Children with obstructive sleep apnea (OSA) may one day be able to have an injection or use a throat spray instead of getting their tonsils removed to cure their snoring, according to a new study from the University of Chicago, which found that a specific gene product may be responsible for the proliferation of adenotonsillar tissue that can cause pediatric OSA.
"We found that in the tonsil tissues of children with OSA, certain genes and gene networks were over expressed," said David Gozal, M.D., professor and chair of the Department of Pediatrics, who led the study. "We believe that the results of this gene overexpression is increased proliferation of the adenotonsillar tissues, which in turn can cause partial or complete obstruction of the upper airways during sleep."
The findings have been published online ahead of print publication in the American Thoracic Society's American Journal of Respiratory and Critical Care Medicine.
In the United States, two to three percent of children have OSA. The current standard of treatment is surgical removal on the tonsils, but surgery is not without risks and potential complications. Currently, about 600,000 tonsillectomies are performed each year in children, primarily to treat OSA.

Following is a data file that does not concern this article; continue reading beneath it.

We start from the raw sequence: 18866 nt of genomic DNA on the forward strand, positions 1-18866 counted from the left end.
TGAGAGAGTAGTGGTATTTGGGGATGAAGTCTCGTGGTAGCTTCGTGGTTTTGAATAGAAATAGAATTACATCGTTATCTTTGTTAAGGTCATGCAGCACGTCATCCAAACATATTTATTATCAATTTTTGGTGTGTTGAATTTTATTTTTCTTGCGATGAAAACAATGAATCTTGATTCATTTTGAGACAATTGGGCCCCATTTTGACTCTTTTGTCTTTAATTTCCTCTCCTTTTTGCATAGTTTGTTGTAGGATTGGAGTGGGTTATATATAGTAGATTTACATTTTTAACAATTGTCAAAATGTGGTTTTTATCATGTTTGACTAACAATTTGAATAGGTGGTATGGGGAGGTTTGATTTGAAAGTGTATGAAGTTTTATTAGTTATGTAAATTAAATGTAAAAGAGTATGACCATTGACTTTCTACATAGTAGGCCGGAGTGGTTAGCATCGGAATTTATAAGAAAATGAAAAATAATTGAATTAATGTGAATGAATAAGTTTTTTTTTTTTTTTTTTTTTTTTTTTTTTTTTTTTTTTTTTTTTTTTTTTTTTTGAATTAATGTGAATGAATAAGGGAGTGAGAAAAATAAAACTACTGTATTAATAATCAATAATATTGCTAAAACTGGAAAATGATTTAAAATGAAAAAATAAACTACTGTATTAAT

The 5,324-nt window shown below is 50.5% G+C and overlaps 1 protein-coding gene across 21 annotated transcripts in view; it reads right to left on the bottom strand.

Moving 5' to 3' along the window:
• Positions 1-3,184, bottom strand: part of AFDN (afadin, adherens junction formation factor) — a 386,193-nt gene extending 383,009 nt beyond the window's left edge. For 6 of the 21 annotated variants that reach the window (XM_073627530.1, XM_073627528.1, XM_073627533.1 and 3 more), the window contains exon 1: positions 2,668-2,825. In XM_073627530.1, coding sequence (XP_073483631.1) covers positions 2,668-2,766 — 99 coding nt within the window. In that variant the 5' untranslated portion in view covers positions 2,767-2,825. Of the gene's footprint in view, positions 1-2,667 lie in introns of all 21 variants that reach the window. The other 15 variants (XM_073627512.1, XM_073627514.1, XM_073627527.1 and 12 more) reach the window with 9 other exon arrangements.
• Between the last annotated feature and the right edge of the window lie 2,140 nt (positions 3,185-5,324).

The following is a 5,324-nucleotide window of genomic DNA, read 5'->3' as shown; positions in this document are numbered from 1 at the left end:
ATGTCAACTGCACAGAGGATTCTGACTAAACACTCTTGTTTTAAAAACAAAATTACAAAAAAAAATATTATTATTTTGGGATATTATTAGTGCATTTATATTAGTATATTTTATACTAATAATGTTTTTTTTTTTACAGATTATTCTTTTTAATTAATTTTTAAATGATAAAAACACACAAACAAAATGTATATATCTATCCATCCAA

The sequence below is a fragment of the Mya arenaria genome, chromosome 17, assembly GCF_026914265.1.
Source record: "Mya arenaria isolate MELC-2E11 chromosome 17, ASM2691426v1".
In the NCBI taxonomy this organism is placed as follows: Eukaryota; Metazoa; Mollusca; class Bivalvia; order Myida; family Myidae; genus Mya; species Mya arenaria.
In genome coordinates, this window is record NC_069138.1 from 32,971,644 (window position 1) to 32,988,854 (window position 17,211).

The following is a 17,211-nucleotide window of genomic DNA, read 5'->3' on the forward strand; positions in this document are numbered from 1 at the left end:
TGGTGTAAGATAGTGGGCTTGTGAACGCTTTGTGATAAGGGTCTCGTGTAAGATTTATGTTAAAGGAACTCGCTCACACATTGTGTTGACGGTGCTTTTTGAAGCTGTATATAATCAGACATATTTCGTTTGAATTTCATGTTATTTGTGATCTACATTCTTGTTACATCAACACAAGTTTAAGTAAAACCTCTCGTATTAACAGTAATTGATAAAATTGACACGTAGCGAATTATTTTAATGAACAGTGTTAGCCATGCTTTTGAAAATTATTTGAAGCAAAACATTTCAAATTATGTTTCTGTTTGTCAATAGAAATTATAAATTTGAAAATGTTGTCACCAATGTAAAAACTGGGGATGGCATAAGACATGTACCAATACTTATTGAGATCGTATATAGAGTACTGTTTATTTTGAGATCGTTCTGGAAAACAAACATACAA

Dr. Gozal and colleagues have been studying potential non-surgical alternatives to treat OSA in children. To identify potential pharmacological targets, they recruited 18 children with OSA and 18 age-, gender-, and ethnicity-matched children with recurrent tonsillar infections (RI), all of who underwent surgery to have their tonsils removed.
The tonsil tissue from each subject was analyzed for relative expression of the 44,000 known genes in the human genome. The researchers then further analyzed the gene pathways to determine which changes may represent differences with a high likelihood of impact on cellular proliferation.
"We wanted to find the most important and functionally
|Contact: Keely Savoie|
American Thoracic Society